If investors believe industrial and transportation stocks are healthy and thus, attractive investments, that speaks to demand. When demand is strong, stock prices rise. Friday, the Dow Jones Industrial Average (DJIA) once again was unable to post a new closing high, leaving an economic divergence in place relative to the high made in the Dow Jones Transportation Average (DJTA) on April 1, 2014. The 50-day moving average, shown in blue below, helps us monitor the intermediate-term trend in the Dow Jones Industrial Average. The flat look of the Dow's 50-day is indicative of economic indecisiveness on the part of investors. The inability of the Dow to post a new closing high is an economic yellow flag according to Dow Theory (see point 5 in the list above).
The Dow Jones Industrial Average, thus far, has been unable to push to a new closing high as the Dow Jones Transportation Average did on April 1, 2014.
The Fed Still Big Part Of Fundamental Equation
Anyone that has followed the markets closely, especially over the last four years, knows that all things being equal the stock market is not fond of any Fed move that slows the printing presses. Friday's not too hot, nor too cold employment data most likely keeps the Fed's tapering schedule intact. From The Wall Street Journal:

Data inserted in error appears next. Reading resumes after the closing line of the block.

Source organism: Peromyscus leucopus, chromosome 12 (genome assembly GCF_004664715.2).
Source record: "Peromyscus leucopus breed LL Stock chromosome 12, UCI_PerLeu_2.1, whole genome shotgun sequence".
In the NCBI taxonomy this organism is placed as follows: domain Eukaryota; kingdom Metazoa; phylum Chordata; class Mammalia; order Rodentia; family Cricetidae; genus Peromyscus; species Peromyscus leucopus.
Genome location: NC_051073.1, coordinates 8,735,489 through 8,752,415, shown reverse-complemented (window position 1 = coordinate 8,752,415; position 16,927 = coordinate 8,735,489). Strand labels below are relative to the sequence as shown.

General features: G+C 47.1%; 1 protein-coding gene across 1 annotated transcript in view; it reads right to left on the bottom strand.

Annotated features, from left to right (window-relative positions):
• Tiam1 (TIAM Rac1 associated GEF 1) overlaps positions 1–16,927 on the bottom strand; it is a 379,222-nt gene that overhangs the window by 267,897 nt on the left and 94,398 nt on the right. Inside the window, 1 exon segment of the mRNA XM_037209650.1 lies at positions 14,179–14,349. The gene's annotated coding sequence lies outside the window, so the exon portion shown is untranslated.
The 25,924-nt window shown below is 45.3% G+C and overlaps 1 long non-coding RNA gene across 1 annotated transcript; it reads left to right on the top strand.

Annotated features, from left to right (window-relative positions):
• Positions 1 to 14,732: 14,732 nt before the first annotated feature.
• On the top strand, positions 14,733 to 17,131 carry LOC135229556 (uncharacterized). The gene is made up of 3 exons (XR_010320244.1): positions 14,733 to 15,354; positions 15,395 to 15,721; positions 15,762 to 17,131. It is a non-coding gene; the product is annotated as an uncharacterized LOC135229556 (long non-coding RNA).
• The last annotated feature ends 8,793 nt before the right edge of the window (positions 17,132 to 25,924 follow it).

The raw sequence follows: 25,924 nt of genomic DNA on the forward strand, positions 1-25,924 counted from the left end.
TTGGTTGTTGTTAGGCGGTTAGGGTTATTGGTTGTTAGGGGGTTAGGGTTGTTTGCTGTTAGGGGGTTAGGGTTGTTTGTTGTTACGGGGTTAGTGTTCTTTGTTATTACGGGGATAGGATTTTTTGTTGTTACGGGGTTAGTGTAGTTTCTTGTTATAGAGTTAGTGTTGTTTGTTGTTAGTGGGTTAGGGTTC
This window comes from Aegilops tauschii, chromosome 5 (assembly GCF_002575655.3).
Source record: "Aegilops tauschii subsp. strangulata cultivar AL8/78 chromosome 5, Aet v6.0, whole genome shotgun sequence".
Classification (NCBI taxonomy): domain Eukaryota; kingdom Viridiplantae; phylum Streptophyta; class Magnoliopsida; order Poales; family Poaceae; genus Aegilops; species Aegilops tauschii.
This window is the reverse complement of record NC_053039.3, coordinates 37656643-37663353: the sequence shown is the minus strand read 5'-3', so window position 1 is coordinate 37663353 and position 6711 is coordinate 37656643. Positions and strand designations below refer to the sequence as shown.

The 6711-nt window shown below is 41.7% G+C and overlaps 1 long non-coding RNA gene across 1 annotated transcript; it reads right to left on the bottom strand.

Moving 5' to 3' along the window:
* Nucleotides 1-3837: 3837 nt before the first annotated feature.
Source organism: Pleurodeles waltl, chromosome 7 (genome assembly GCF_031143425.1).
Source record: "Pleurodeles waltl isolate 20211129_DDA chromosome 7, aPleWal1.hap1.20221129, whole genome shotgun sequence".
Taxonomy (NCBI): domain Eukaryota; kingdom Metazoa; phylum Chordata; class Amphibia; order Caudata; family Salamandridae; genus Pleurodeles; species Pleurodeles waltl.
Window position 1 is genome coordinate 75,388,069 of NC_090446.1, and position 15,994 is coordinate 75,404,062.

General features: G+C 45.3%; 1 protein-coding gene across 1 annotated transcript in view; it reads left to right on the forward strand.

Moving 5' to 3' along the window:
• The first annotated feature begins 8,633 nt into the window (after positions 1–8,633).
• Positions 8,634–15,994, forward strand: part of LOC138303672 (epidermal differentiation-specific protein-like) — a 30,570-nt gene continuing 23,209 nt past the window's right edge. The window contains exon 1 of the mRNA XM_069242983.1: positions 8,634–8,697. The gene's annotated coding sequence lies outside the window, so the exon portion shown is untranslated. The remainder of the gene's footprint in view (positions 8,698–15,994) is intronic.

Friday's employment report isn't likely to shake the Federal Reserve from its strategy of slowly winding down its bond-buying program while keeping short-term interest rates pinned near zero well into 2015. Key data points were largely consistent with the Fed's view of how the economy is evolving. A healthy payroll employment gain of 192,000 in March, taken together with upward revisions to hiring estimates for the two previous months, suggest the labor market is strong enough to tolerate the Fed's slow retrenchment of its bond program.
Behind The Averages
After reviewing the companies in the industrial and transportation averages, it is easy to see why they represent logical vehicles to monitor the pulse of the U.S. economy. In 2014, our economy is driven by more than just industrial or manufacturing companies. The present day Dow Jones Industrial Average contains traditional producers, such as IBM (NYSE:IBM), 3M (NYSE:MMM), Boeing (NYSE:BA), Chevron (NYSE:CVX), and Johnson & Johnson (NYSE:JNJ). However, the Dow (NYSEARCA:DIA) also contains Visa (NYSE:V), Goldman Sachs (NYSE:GS), and American Express (NYSE:AXP), since the present day economy relies heavily on the financial sector. The Dow Jones Transportation Average (NYSEARCA:IYT) still has railroads, such as Union Pacific (NYSE:UNP) and Norfolk Southern (NYSE:NSC), but it also contains more modern logistics companies, such as United Parcel Service (NYSE:UPS), FedEx (NYSE:FDX), and J.B. Hunt (NASDAQ:JBHT).